On Sunday morning many of the exhibitors were very quiet to start with (having apparently spent more time drinking than shopping the night before).  Not least of these was a gentleman who I shall call ‘George’ who treads a very fine line between being a ‘loveable old rogue’ and a ‘dirty old man’.  He always seems to be staying in the same hotel as us - which explains our early nights rather than staying in the bar as the more he drinks, the more attractive we get!  During the shows he seems to spend more time in the wine bar than on his own stand but on this last day I pointed out to Eve that he was there, and holding a mug of coffee – when she pointed out that while he might have been holding a mug, the chances of it containing coffee were remote!  The day passed by in a flash and having spent 30 minutes dismantling a stand that had taken 4 hours to set up, we arrived at Heathrow in plenty of time to visit Hamley’s and stock up on Paddington Bears (them) and to check out the Ted Baker sale (me) and then collapse onto a plane and sleep. 

Same time next year!

Monday, 7 July 2014

Dining in the dark



Do you remember the traditional 1980s style dinner-parties involving table-cloths, polished silverware, flower arrangements, and well-dressed guests drinking Blue Nun wine and enjoying prawn cocktail followed by chickien kiev?  Saturday night was nothing like that.

Preparations started in the morning with a trip to the supermarket – in Spain - as the prices are so much cheaper.  In fact I totally misheard the butcher and thought he was asking me for ‘Treize’ euros (13 euros in french, which I thought was reasonable) but he actually said ‘Tres’ (3 euros in Spanish – even better!)  Spending an afternoon slaving over a hot stove has never been my idea of a good time (I’m surprised M & S hasn’t gone bankrupt since I left England) and bearing in mind that the temperature that day was 38 degrees, we decided to cheat a little.   A lot actually.  Having decided on a slightly Moroccan themed menu we tracked down a restaurant and asked them to prepare a Tajine and sat and had a beer in the shade while they cooked it.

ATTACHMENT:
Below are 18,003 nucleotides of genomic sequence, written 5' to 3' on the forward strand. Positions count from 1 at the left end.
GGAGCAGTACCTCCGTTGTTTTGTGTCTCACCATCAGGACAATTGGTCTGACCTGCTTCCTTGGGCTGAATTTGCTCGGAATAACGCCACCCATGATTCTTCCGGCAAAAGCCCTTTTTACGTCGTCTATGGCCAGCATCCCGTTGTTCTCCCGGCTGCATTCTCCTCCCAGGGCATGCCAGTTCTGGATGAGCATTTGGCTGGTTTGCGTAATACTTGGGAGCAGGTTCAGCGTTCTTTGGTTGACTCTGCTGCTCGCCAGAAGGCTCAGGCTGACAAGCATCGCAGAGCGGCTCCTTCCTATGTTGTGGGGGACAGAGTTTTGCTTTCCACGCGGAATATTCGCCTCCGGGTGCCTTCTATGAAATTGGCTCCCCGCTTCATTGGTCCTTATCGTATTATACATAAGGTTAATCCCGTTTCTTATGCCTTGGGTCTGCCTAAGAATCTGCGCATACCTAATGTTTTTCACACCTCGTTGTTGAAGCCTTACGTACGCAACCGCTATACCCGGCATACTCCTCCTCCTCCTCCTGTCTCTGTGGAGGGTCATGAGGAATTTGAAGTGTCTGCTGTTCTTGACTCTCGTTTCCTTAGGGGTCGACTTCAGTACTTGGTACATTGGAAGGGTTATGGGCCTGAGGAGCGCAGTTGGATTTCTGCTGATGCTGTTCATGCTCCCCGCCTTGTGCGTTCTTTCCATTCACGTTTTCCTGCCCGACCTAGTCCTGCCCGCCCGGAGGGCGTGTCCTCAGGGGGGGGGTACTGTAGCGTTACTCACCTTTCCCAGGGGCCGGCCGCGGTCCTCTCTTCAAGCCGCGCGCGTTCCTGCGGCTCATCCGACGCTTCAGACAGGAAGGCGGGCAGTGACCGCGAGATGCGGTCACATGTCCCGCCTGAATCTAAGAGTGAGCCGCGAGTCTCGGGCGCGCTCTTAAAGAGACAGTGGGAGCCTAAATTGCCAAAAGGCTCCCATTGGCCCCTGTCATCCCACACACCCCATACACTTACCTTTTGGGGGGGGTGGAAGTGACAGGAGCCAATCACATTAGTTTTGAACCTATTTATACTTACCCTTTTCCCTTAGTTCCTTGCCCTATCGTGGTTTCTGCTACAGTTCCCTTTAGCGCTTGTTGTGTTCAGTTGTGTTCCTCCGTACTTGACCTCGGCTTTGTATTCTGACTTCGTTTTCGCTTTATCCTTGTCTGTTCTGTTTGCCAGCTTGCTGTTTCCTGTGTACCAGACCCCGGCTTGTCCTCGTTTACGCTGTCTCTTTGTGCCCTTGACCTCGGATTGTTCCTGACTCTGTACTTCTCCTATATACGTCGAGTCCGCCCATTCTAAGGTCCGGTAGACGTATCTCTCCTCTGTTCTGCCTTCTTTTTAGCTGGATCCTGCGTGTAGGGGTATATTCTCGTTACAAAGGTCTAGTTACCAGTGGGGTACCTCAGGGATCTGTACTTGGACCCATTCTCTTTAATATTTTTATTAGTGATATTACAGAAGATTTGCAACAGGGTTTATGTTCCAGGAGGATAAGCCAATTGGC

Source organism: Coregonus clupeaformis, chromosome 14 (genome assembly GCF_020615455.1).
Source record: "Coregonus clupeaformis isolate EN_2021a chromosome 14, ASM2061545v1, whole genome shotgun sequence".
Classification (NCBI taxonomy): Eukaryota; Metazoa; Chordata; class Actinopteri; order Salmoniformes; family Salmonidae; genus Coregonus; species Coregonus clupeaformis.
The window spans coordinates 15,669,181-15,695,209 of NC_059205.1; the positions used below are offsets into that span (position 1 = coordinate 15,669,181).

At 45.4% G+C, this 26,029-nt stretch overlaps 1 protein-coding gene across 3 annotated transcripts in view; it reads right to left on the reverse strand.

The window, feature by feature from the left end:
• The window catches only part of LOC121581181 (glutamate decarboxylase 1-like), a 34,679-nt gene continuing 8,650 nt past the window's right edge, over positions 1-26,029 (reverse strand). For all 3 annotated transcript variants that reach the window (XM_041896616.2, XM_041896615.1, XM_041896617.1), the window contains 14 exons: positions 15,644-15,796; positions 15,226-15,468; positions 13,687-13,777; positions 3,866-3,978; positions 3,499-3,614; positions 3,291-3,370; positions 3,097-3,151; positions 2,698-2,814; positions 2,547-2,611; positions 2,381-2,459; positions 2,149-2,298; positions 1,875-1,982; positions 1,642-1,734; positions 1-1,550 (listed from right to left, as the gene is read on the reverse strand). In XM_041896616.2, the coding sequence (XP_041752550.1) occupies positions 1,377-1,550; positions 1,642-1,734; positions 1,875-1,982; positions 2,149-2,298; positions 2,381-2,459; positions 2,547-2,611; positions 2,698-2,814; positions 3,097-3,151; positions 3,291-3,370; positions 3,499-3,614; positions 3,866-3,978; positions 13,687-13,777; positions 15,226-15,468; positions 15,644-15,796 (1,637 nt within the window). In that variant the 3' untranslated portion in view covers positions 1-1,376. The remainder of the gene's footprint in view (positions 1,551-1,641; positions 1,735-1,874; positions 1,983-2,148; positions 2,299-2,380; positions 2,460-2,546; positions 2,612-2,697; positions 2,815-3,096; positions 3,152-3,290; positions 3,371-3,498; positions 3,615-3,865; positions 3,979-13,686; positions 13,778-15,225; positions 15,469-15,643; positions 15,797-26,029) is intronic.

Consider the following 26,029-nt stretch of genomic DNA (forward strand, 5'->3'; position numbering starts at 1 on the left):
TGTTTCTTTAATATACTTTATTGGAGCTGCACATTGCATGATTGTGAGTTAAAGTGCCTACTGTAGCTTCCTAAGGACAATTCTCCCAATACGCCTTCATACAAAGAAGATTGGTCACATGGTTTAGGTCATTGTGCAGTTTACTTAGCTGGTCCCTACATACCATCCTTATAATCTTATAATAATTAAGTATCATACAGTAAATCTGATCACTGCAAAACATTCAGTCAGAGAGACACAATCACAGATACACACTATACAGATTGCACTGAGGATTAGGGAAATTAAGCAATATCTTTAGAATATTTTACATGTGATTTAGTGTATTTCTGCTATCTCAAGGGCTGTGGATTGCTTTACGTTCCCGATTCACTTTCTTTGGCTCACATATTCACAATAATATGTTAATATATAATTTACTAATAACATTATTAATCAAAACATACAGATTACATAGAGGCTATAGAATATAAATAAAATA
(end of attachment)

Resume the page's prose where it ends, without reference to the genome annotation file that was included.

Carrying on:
The hardest part of the rest of the afternoon’s preparations was the immense amount of time it took to peel the stickers off the newly purchased plates and glasses – and also trying to stop all the sun-lounger cushions from flying into the pool as by this time a strong wind had picked up and outside was not just an oven, but a fan oven.  With just 5 minutes to spare (just time to apply a second layer of make-up and drag a brush through my hair) everything was ready and the guests arrived.  I had invited my ‘young’ tennis partners and their wives and my first surprise was not just how brightly coloured their clothes were but the wonderful presents they brought – plants for the garden, champagne, home-made conserves, etc.  All very generous and very welcome. 
 
While my command of the French language is OK on a one-to-one basis, when there are 9 people talking at once I find it very hard to keep track of what they are saying but it was an evening of fun and laughter – mainly at my expense I fear!  Hopefully the fact that the evening didn’t end until 1am speaks for itself, and I learned four valuable lessons.  Firstly, never/always invite Joel to your house – he never stopped taking photos all night and it felt a bit like an invasion of the Paparazzi (although many thanks to him for forwarding all 64 photos), secondly, if you have a dog who is addicted to playing with tennis balls it is always useful to invite tennis players to a SoirĂ©e, thirdly, I need lights in the Pergola – due to the high winds the candles kept blowing out and nobody could see what they were eating, but the final and most important lesson is to invite French friends more regularly